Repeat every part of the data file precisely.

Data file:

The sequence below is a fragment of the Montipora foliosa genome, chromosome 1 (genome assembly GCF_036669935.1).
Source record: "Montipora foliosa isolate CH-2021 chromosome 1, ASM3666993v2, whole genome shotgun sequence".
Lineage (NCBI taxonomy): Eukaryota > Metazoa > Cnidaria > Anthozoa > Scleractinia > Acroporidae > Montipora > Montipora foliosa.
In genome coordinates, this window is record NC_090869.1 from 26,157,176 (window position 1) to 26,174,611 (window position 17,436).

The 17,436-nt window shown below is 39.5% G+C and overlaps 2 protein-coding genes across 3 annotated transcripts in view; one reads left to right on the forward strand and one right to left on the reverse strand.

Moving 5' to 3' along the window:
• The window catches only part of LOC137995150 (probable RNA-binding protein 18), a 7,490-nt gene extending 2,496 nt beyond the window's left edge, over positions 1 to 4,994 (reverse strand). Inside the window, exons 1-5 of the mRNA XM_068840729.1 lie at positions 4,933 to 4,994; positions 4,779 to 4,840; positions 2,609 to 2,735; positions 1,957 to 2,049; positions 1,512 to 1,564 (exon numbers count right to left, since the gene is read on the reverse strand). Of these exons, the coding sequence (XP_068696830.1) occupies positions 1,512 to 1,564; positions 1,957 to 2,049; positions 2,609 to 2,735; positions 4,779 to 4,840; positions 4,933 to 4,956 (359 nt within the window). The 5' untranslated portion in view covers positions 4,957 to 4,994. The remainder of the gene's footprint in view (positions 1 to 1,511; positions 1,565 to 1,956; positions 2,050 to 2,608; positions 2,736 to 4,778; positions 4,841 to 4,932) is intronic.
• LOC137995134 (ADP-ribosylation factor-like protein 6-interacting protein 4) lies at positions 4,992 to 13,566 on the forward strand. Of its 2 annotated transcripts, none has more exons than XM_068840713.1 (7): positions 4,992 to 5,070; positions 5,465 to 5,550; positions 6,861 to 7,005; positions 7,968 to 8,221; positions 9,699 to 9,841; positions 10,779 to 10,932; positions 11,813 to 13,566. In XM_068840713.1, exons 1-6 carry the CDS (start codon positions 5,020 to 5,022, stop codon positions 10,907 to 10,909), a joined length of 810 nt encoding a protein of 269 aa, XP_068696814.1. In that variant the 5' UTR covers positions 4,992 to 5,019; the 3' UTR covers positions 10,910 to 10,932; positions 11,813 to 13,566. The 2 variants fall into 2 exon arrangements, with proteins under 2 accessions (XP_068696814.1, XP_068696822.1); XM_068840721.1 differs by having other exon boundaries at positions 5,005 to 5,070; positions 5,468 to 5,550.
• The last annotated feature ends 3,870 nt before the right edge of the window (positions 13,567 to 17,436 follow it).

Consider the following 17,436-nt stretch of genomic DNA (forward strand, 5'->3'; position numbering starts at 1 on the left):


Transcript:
The sequence below is a fragment of the Montipora foliosa genome, chromosome 1 (genome assembly GCF_036669935.1).
Source record: "Montipora foliosa isolate CH-2021 chromosome 1, ASM3666993v2, whole genome shotgun sequence".
Lineage (NCBI taxonomy): Eukaryota > Metazoa > Cnidaria > Anthozoa > Scleractinia > Acroporidae > Montipora > Montipora foliosa.
In genome coordinates, this window is record NC_090869.1 from 26,157,176 (window position 1) to 26,174,611 (window position 17,436).

The 17,436-nt window shown below is 39.5% G+C and overlaps 2 protein-coding genes across 3 annotated transcripts in view; one reads left to right on the forward strand and one right to left on the reverse strand.

Moving 5' to 3' along the window:
• The window catches only part of LOC137995150 (probable RNA-binding protein 18), a 7,490-nt gene extending 2,496 nt beyond the window's left edge, over positions 1 to 4,994 (reverse strand). Inside the window, exons 1-5 of the mRNA XM_068840729.1 lie at positions 4,933 to 4,994; positions 4,779 to 4,840; positions 2,609 to 2,735; positions 1,957 to 2,049; positions 1,512 to 1,564 (exon numbers count right to left, since the gene is read on the reverse strand). Of these exons, the coding sequence (XP_068696830.1) occupies positions 1,512 to 1,564; positions 1,957 to 2,049; positions 2,609 to 2,735; positions 4,779 to 4,840; positions 4,933 to 4,956 (359 nt within the window). The 5' untranslated portion in view covers positions 4,957 to 4,994. The remainder of the gene's footprint in view (positions 1 to 1,511; positions 1,565 to 1,956; positions 2,050 to 2,608; positions 2,736 to 4,778; positions 4,841 to 4,932) is intronic.
• LOC137995134 (ADP-ribosylation factor-like protein 6-interacting protein 4) lies at positions 4,992 to 13,566 on the forward strand. Of its 2 annotated transcripts, none has more exons than XM_068840713.1 (7): positions 4,992 to 5,070; positions 5,465 to 5,550; positions 6,861 to 7,005; positions 7,968 to 8,221; positions 9,699 to 9,841; positions 10,779 to 10,932; positions 11,813 to 13,566. In XM_068840713.1, exons 1-6 carry the CDS (start codon positions 5,020 to 5,022, stop codon positions 10,907 to 10,909), a joined length of 810 nt encoding a protein of 269 aa, XP_068696814.1. In that variant the 5' UTR covers positions 4,992 to 5,019; the 3' UTR covers positions 10,910 to 10,932; positions 11,813 to 13,566. The 2 variants fall into 2 exon arrangements, with proteins under 2 accessions (XP_068696814.1, XP_068696822.1); XM_068840721.1 differs by having other exon boundaries at positions 5,005 to 5,070; positions 5,468 to 5,550.
• The last annotated feature ends 3,870 nt before the right edge of the window (positions 13,567 to 17,436 follow it).

Consider the following 17,436-nt stretch of genomic DNA (forward strand, 5'->3'; position numbering starts at 1 on the left):